Kirby and the Rainbow Curse devs on the art style, missing copy ability, faster movement thanks to the GamePad

Kirby and the Rainbow Curse has just been released in America, and as per usual with releases an interview has been done, in this case a series of developers have been interviewed by Gamespot including Supervisor Kazuhiro Yoshikawa, art director Teruhiko Suzuki, director Kazushige Masuda, and HAL Laboratory’s Shinya Kumazaki each discussing different points about the game.

Below are some of the comments the developers have made about the game including the art style, the lack of a copy ability and faster movement thanks to the gamepad:

Yoshikawa on what role clay plays in the game…

“We weren’t really thinking about Kirby being made out of clay in his own worldview, but rather, we’re just using clay to express his softness and his ability to transform. So, you wouldn’t actually see him picking up clay from the environment, in the same way that you wouldn’t see him dissolve if he happened to fall in water in this game world. This was a very important idea that was defining some of the boundaries for designing the gameplay.”

Suzuki on how clay was a means of expression and not intended as a source of gameplay inspiration…

“We just wanted to find a way to bring some of the expressiveness of that clay animation and that stop motion animation style, not necessarily referencing the actual material. So you won’t, for that reason, find Kirby mixing with other bits of clay in the game for various gameplay mechanics.”

Masuda on how the clay-like visuals inspired the vehicle transformations…

“When we were thinking about how to use clay as an art style for this game, the way that we were connecting it to ideas for gameplay was from the direction of clay being soft and mutable, something that you could shape into a lot of different forms, and so we had these ideas for Kirby molding himself into the shape of a tank or a submarine, and that these kinds of animations would be easy for him because he’s made out of clay.”

Masuda on what happened to the copy ability at large in Rainbow Curse…

“I think you’ll remember that in Kirby: Canvas Curse, Kirby did have the copy ability, and that made sense in certain types of side scrolling action games, but it’s something that we really use only when we think that it’s really necessary. As you may recall in Kirby: Canvas Curse, there were only 10 copy abilities, whereas by comparison, a lot of the traditional Kirby platformers will have as many as 20 copy abilities. This time, in Rainbow Curse, because Kirby is rolling faster and that’s a little bit more the focus of the gameplay, we decided that it wasn’t as good a fit, you have a different function for the gameplay here, so the demands for gameplay mechanics were different. I feel like, in the kind of game this has become, this was definitely the right decision.”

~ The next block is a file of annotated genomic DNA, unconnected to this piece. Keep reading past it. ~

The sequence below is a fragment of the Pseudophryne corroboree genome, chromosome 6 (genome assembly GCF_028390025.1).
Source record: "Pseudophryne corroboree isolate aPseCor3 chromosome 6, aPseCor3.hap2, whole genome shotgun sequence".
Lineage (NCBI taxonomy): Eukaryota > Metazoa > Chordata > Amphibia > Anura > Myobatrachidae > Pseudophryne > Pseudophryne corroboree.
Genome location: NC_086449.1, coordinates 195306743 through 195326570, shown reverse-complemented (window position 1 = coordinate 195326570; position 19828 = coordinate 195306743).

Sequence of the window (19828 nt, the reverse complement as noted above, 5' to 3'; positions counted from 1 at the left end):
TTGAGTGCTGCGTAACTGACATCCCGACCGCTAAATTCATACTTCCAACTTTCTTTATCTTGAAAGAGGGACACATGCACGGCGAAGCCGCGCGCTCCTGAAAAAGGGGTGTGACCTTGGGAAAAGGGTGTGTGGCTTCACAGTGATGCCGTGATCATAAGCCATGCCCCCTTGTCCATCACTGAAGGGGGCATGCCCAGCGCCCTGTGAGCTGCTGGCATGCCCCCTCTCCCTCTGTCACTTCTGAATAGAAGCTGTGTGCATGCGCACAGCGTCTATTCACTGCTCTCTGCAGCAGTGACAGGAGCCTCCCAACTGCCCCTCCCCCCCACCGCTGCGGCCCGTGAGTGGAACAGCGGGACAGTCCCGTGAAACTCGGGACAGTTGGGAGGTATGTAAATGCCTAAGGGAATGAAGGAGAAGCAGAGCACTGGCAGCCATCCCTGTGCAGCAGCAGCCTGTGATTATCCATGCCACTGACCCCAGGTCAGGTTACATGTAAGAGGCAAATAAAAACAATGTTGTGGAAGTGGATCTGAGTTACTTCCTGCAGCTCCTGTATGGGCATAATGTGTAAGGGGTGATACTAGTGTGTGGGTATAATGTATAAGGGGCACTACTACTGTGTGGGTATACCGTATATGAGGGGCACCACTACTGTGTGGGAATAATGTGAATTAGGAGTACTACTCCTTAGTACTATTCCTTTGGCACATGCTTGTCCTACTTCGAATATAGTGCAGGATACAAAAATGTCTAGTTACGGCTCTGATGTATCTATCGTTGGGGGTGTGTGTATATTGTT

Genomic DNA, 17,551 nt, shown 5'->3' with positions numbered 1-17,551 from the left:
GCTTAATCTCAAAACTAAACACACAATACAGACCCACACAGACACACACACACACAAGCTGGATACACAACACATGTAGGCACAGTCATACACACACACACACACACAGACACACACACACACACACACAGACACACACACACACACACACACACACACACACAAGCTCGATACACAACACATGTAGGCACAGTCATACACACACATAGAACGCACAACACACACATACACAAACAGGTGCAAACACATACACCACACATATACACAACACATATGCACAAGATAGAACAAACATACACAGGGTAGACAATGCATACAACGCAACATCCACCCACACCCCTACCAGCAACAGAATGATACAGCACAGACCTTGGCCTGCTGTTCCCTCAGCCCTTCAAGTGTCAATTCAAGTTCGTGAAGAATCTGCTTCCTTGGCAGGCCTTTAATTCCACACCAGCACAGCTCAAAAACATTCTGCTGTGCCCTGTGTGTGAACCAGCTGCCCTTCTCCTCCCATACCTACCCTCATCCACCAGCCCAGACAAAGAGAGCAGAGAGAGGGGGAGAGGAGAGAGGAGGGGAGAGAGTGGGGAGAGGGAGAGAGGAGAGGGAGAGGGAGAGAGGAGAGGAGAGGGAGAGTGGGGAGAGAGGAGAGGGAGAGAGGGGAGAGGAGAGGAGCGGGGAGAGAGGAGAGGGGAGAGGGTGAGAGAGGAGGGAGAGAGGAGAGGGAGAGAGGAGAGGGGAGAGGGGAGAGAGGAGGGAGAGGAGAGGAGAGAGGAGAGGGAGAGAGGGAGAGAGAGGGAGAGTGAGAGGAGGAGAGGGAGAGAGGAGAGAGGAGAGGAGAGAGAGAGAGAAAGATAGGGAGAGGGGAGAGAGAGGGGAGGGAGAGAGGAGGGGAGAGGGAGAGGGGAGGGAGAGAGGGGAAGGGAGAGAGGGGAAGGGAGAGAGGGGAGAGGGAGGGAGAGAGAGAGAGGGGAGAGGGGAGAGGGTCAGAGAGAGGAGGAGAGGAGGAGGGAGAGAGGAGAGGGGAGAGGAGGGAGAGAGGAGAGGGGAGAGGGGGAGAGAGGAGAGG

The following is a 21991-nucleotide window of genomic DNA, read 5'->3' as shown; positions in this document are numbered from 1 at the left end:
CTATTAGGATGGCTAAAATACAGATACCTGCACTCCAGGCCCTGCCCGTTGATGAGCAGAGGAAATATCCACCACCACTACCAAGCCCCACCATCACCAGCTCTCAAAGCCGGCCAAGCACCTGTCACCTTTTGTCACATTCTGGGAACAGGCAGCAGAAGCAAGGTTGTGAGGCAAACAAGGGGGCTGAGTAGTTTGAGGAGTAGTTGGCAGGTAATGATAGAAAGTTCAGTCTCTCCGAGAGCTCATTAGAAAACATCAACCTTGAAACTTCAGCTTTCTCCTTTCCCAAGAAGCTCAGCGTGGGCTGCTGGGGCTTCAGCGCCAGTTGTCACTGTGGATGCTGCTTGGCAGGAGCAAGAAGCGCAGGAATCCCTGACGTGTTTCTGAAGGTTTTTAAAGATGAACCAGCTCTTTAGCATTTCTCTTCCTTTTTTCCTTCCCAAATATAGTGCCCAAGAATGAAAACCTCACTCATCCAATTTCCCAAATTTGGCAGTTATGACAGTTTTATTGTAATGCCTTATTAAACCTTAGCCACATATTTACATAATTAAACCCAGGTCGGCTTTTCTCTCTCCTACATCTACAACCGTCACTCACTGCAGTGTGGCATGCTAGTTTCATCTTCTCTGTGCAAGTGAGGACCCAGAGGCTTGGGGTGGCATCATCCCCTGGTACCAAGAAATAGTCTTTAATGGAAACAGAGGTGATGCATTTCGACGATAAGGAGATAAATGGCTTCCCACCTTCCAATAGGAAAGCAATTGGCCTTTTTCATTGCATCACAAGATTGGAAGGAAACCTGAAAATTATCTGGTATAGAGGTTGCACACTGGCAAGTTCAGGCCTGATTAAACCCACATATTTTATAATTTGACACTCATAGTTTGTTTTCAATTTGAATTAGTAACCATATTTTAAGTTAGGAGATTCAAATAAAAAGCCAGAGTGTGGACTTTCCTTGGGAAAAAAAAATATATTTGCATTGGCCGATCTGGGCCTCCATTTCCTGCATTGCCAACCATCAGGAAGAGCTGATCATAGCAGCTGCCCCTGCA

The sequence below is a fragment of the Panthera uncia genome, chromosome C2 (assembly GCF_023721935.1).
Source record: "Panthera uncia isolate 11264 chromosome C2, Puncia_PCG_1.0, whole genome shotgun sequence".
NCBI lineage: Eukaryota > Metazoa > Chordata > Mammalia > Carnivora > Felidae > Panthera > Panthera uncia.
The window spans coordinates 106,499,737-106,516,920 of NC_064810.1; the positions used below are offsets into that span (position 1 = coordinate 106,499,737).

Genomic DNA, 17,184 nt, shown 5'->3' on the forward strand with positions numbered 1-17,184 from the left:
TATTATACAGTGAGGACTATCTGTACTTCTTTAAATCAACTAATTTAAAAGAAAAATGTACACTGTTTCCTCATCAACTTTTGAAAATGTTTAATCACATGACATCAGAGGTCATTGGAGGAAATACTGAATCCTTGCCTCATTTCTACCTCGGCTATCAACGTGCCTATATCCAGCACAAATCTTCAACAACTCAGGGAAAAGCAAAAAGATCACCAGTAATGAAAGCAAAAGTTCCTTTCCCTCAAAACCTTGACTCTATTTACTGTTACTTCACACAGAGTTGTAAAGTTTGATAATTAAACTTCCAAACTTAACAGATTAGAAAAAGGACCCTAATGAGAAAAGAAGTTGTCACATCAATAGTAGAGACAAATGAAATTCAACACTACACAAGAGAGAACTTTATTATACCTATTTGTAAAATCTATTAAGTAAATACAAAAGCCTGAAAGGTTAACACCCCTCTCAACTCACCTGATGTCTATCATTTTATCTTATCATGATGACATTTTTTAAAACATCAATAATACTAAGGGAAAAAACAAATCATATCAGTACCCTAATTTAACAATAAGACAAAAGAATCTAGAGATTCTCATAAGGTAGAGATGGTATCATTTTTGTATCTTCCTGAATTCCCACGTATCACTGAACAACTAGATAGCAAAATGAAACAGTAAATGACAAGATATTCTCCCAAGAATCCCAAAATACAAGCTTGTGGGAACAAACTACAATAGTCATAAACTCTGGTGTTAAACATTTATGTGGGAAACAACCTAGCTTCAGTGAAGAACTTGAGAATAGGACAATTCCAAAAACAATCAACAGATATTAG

Masuda on how it’s hard to compare this game to Canvas Curse in some ways due to the difference between the Wii U’s GamePad screen, and that of the DS…

“If you played the Nintendo DS game, Kirby: Canvas Curse, you’ll notice this game where you flick using the stylus on the touch screen to move Kirby through levels rather slowly. This time around, because the screen on the gamepad is larger than on the Nintendo DS of the time, the player can draw longer lines, and as a result of that, we can allow the character on screen to move faster, and we feel that really makes the gameplay feel a lot better. So this was something that was definitely on our minds as we designed gameplay and game worlds. You’ll also see a lot faster stylus movement, and we also think this affected game design quite a bit.”


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